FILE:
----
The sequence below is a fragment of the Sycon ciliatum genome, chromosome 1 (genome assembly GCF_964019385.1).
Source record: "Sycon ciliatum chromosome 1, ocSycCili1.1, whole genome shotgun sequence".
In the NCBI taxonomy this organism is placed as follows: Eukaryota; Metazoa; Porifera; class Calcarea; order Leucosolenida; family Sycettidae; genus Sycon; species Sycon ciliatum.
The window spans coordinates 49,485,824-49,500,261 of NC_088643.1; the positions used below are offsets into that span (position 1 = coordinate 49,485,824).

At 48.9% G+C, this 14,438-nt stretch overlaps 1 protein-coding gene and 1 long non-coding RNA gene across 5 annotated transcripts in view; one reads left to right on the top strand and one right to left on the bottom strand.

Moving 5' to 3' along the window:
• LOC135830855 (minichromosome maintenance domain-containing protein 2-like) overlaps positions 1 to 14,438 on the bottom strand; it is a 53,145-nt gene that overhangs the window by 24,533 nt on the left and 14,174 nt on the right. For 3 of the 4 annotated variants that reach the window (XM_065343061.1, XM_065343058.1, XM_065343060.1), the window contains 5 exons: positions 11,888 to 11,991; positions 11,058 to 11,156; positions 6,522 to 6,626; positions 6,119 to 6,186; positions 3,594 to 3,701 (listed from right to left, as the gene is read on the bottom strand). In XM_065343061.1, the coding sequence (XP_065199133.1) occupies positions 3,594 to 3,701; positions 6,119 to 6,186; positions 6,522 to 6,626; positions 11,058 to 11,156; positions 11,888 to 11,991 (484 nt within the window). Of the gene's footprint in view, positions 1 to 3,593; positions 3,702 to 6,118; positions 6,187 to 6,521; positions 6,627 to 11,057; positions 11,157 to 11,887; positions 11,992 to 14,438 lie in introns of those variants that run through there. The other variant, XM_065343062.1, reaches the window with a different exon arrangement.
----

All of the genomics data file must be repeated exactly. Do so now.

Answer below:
The sequence below is a fragment of the Sycon ciliatum genome, chromosome 1 (genome assembly GCF_964019385.1).
Source record: "Sycon ciliatum chromosome 1, ocSycCili1.1, whole genome shotgun sequence".
In the NCBI taxonomy this organism is placed as follows: Eukaryota; Metazoa; Porifera; class Calcarea; order Leucosolenida; family Sycettidae; genus Sycon; species Sycon ciliatum.
The window spans coordinates 49,485,824-49,500,261 of NC_088643.1; the positions used below are offsets into that span (position 1 = coordinate 49,485,824).

At 48.9% G+C, this 14,438-nt stretch overlaps 1 protein-coding gene and 1 long non-coding RNA gene across 5 annotated transcripts in view; one reads left to right on the top strand and one right to left on the bottom strand.

Moving 5' to 3' along the window:
• LOC135830855 (minichromosome maintenance domain-containing protein 2-like) overlaps positions 1 to 14,438 on the bottom strand; it is a 53,145-nt gene that overhangs the window by 24,533 nt on the left and 14,174 nt on the right. For 3 of the 4 annotated variants that reach the window (XM_065343061.1, XM_065343058.1, XM_065343060.1), the window contains 5 exons: positions 11,888 to 11,991; positions 11,058 to 11,156; positions 6,522 to 6,626; positions 6,119 to 6,186; positions 3,594 to 3,701 (listed from right to left, as the gene is read on the bottom strand). In XM_065343061.1, the coding sequence (XP_065199133.1) occupies positions 3,594 to 3,701; positions 6,119 to 6,186; positions 6,522 to 6,626; positions 11,058 to 11,156; positions 11,888 to 11,991 (484 nt within the window). Of the gene's footprint in view, positions 1 to 3,593; positions 3,702 to 6,118; positions 6,187 to 6,521; positions 6,627 to 11,057; positions 11,157 to 11,887; positions 11,992 to 14,438 lie in introns of those variants that run through there. The other variant, XM_065343062.1, reaches the window with a different exon arrangement.